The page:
Polgooth Intermediate 30th Oct 2106 Alternatively titled:- Adventures with Garrulous Garry Garmin

 

Not to go into the finer points of route planning, but on this particular occasion, although the ride leader had created the route digitally, he had not memorised it, aside from knowing the first part of it, to Ladock, rather well, and was relying solely on the services of a certain electronic device, aka Garry the Garmin.

Consequently although the ride set off in what can only be described as a “gung ho” style, up the now familiar territory of Moresk Road, Park and Ride, Tresillian, Laddock Valley, it was whilst  pausing at Laddock, that the mood took a downward dip.  This was caused by a certain degree of milling around as the Garmin was fired up, and it grudgingly attempted to digest the route it had been fed the previous night, I say grudgingly, because it more or less immediately exhibited symptoms of indigestion and threw up “route calculation error” and went into a sulk.
After giving it “a good kicking” (to use a technical term) it consented to display its helpful little directional arrows on its oh so small map screen. This resulted in a sharp left past the Ladock School. It was somewhere around this point that one of the riders commented that, despite living 2 miles away for a number of years, he’d never been up that particular hill.  The warm glow this generated was unfortunately swiftly dispelled when Garry Garmin seemingly arbitrarily suggested an even more acute right at the end of that road, and an acute left at the bottom of the next hill.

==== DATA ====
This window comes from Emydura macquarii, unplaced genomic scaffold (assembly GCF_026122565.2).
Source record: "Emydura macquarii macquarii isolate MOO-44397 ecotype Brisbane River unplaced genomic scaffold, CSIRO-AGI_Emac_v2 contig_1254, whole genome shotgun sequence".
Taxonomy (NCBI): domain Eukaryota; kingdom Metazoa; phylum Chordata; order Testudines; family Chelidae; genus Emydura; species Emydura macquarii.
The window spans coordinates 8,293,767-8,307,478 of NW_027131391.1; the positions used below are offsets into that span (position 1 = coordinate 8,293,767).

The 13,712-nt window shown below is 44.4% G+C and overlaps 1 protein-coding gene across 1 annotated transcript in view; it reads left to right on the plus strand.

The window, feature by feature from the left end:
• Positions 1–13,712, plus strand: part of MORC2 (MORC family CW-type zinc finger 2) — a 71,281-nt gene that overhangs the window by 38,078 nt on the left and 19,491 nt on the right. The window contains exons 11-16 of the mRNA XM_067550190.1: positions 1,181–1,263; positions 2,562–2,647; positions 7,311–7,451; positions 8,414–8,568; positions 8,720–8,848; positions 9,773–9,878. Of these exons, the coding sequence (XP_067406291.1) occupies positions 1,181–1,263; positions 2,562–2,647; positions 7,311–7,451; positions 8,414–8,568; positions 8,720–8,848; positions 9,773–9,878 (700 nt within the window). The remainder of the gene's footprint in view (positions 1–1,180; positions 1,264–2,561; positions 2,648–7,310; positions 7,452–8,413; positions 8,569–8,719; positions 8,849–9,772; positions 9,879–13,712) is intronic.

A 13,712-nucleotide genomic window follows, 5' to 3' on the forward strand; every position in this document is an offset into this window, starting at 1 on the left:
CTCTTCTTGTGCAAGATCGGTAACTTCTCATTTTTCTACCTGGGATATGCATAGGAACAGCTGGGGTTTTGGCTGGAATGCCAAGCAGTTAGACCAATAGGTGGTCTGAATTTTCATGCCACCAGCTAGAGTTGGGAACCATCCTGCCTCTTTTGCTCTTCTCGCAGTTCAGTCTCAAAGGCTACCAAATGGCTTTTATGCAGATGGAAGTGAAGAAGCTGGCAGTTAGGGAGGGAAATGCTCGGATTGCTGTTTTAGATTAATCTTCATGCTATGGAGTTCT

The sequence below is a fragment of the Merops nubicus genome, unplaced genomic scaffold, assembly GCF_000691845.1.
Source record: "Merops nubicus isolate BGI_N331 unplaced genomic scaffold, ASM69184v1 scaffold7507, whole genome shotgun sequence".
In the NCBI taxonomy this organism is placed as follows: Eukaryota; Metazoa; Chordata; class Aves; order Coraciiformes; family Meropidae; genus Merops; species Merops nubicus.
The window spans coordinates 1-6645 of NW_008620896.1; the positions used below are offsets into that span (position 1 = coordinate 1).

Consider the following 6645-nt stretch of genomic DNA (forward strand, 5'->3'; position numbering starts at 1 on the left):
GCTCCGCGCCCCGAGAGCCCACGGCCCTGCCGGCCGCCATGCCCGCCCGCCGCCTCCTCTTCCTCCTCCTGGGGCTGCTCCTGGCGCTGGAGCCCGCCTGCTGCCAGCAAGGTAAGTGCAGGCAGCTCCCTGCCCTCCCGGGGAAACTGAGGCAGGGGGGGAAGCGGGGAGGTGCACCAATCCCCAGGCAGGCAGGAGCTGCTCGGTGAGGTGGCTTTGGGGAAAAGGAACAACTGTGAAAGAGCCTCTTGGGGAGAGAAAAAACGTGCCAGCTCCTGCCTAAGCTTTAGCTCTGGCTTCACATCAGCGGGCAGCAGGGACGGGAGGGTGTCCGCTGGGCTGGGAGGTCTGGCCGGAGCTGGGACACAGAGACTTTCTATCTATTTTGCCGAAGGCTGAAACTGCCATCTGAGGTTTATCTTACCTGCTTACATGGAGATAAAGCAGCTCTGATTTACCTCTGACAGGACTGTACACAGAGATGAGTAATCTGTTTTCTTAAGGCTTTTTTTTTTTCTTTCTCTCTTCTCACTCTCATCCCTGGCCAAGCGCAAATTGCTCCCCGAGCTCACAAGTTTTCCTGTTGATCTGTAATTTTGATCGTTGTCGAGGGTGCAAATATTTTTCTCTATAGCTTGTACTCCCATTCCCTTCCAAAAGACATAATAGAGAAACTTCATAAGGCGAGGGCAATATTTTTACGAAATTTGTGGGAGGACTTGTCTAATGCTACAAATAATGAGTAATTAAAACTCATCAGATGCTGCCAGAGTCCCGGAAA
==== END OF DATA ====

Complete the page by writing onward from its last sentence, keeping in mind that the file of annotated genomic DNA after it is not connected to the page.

At the next junction in Trelion, the Garmin decided not to re-orient itself to the junction, and the ride leader’s guess at a left turn was proved false. Having re-selected the correct right turn, the ride proceeded to the next 4 way junction, where Garry, as it was now being known, again refused to be at all definite about which way to go, so again the ride leader made a guess, which was again, but only after several hundred yards, challenged by Gary, who uni-laterally called for a U turn at the next available opportunity.  So a retracement was made and the correct “straight on” route was taken.  This led down to Coombe and up an extraordinarily steep hill in the direction of the A390.
It was somewhere about this point that contact was made with the “easy group”, who did marvel at why even the intermediate group would have wanted to climb the hill that it just had.
After this progress was more smooth, with Garry Garmin confined to muttering imprecations in the background, across the A390 at Hewas Water, by the lumpy route, through the hedge, a move not necessarily appreciated by the accompanying tandem set… Thence to Lower Sticker and down through the village of Polgooth itself before thankfully encountering the Polgooth Inn (“16th century pub in rural valley, according to the ever helpful “Google Maps”).
It was at this point that the sneaky navigational tricks played by Garry Garmin were brought to the fore.  To whit the planned route, with its extra loops, had been in the region of 19.5 miles.  However the group had arrived only covering 17.2 miles.  Obviously Garry, whilst appearing to be dumbstruck by the junctions, had been secretly re-navigating a shorter route, presumably thinking that on balance, that those extra loops were taking us the long way round and the humans presumably didn’t really want to go that way anyway…